Biomedical writer Aimee Cunningham is on her second tour at Science News. From 2005 to 2007, she covered chemistry, environmental science, biology and materials science for Science News.  Between stints Aimee was a freelance writer for outlets such as NPR and Scientific American Mind. She has a degree in English from the University of Michigan and a master’s degree in science journalism from New York University. She received the 2019 Award for Excellence in Science and Medical Journalism from the Endocrine Society for the article "Hormone replacement makes sense for some menopausal women."

All Stories by Aimee Cunningham

  1. ultrasound baby
    Health & Medicine

    Air pollution can reach the placenta around a developing baby

    A small study of women living in Belgium found soot embedded in their placental tissue.

  2. guy vaping
    Humans

    Vaping is suspected in a fifth death and hundreds of injuries

    U.S. health officials can’t yet point to a substance or device that’s behind a rising number of severe lung injuries and deaths tied to e-cigarettes.

  3. Vaping materials
    Health & Medicine

    An Illinois patient’s death may be the first in the U.S. tied to vaping

    Officials have announced one death among nearly 200 patients with severe lung illnesses that are potentially related to vaping.

  4. vaping
    Health & Medicine

    Vaping may have sent 153 people to hospitals with severe lung injuries

    In the last two months, 16 U.S. states have reported 153 people hospitalized with lung injuries that may be tied to vaping.

  5. blood pressure
    Health & Medicine

    High blood pressure throughout middle age may increase the risk of dementia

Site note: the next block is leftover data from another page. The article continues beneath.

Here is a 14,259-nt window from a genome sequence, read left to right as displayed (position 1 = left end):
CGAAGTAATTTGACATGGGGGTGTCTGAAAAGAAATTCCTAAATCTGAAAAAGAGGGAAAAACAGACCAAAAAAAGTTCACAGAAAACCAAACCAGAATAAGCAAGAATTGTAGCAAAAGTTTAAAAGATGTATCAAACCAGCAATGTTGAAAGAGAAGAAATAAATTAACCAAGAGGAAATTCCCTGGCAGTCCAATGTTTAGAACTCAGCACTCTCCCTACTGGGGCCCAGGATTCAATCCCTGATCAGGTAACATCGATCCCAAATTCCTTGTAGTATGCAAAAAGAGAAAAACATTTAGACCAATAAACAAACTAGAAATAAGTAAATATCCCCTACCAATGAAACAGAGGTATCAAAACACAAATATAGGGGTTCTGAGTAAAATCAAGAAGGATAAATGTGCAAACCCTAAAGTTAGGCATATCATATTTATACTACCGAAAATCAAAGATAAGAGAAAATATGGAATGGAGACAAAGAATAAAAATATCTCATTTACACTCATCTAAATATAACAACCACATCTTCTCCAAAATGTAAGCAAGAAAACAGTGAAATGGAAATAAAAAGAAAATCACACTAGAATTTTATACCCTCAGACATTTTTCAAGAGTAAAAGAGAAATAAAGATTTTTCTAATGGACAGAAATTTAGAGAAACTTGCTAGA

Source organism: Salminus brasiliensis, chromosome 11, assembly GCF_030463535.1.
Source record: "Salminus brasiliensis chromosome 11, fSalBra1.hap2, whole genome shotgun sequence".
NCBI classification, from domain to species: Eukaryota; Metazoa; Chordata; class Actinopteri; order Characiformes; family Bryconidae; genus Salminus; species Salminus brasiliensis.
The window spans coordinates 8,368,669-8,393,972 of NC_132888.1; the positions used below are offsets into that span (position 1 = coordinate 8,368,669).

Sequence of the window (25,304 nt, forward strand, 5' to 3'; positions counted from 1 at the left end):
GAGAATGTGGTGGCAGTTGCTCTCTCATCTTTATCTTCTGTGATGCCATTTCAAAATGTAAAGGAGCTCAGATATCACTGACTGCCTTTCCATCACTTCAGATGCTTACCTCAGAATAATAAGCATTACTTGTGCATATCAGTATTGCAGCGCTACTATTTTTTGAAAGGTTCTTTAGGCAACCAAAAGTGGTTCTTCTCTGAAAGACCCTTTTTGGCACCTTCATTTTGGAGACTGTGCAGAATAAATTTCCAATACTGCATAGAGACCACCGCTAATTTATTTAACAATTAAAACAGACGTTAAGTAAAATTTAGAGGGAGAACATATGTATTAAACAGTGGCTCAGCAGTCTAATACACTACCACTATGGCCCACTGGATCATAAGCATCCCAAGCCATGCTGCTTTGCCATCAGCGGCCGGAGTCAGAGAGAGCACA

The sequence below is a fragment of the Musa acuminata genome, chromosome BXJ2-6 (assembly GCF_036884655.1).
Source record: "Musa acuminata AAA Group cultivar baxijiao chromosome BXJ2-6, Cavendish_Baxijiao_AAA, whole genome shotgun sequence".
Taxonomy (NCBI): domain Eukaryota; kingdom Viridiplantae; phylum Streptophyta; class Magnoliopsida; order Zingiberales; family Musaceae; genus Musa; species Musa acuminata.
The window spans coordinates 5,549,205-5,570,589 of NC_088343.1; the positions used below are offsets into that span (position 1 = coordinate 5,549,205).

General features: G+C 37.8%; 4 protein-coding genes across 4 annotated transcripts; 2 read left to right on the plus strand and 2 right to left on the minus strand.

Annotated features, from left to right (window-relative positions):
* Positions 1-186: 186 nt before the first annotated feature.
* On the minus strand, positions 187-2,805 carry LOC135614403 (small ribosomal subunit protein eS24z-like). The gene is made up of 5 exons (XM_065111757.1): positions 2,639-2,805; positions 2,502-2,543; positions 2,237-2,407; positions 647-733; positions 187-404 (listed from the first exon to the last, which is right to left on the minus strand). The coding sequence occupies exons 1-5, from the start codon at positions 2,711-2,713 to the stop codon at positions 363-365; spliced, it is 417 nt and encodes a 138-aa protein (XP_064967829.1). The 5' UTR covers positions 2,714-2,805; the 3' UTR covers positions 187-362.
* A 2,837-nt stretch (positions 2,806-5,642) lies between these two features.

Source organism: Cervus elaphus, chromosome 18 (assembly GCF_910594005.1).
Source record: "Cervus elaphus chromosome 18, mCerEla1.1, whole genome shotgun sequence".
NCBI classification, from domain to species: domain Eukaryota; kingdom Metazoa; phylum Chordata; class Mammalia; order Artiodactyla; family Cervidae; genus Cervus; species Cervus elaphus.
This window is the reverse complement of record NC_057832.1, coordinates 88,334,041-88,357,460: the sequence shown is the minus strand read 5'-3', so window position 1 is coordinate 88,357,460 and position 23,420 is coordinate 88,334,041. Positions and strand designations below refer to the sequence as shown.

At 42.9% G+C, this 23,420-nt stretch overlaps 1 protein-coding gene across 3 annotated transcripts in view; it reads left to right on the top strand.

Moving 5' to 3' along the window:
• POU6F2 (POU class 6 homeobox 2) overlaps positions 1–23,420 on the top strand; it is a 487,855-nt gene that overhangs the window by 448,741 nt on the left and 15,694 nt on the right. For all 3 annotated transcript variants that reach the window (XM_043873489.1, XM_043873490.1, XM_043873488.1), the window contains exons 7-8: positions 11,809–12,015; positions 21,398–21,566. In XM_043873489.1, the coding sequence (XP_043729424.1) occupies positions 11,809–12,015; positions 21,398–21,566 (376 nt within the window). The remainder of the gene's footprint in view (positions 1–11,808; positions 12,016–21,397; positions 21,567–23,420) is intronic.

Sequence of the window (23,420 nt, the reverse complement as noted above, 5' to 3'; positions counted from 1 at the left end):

A pattern of high blood pressure during midlife followed by high or low readings in one’s golden years is linked to dementia.

  6. a photo of Mycobacterium tuberculosis
    Humans

    A new FDA-approved drug takes aim at a deadly form of tuberculosis

    The antibiotic could help tackle extensively drug-resistant tuberculosis, which kills tens of thousands each year.

  7. vaccine syringe
    Humans

    The first chlamydia vaccine has passed a major test

    A clinical trial for a vaccine against the sexually transmitted disease found that the product provoked an immune response.

  8. a photo of a doctor putting on protective gear
    Health & Medicine

    Two of four Ebola treatments prove highly effective in a clinical trial

    An Ebola field trial is shifting its focus toward two treatments that have been shown to be highly effective at preventing death in Congo, according to preliminary data.

  9. child at El Paso memorial
    Health & Medicine

    Racist words and acts, like the El Paso shooting, harm children’s health

    Racism can take a lifelong toll on children’s and adolescents’ health. U.S. pediatricians are tackling the problem.

  10. vaping
    Health & Medicine

    Hospitalizations highlight potential dangers of e-cigs to teens’ lungs

    E-cigarette use can harm the lungs, and eight Wisconsin teens who developed severe lung injuries after vaping may be the latest victims.

  11. Candida auris fungus
    Health & Medicine

    Climate change could raise the risk of deadly fungal infections in humans

    The rise of Candida auris, a deadly fungus spurring outbreaks in the United States and worldwide, may have been aided by climate change.

  12. Botox injection
    Health & Medicine

    Botox may relieve persistent pelvic pain caused by endometriosis

    The wrinkle-smoothing treatment Botox may relieve pain from muscle spasms in the pelvic floor of women with endometriosis.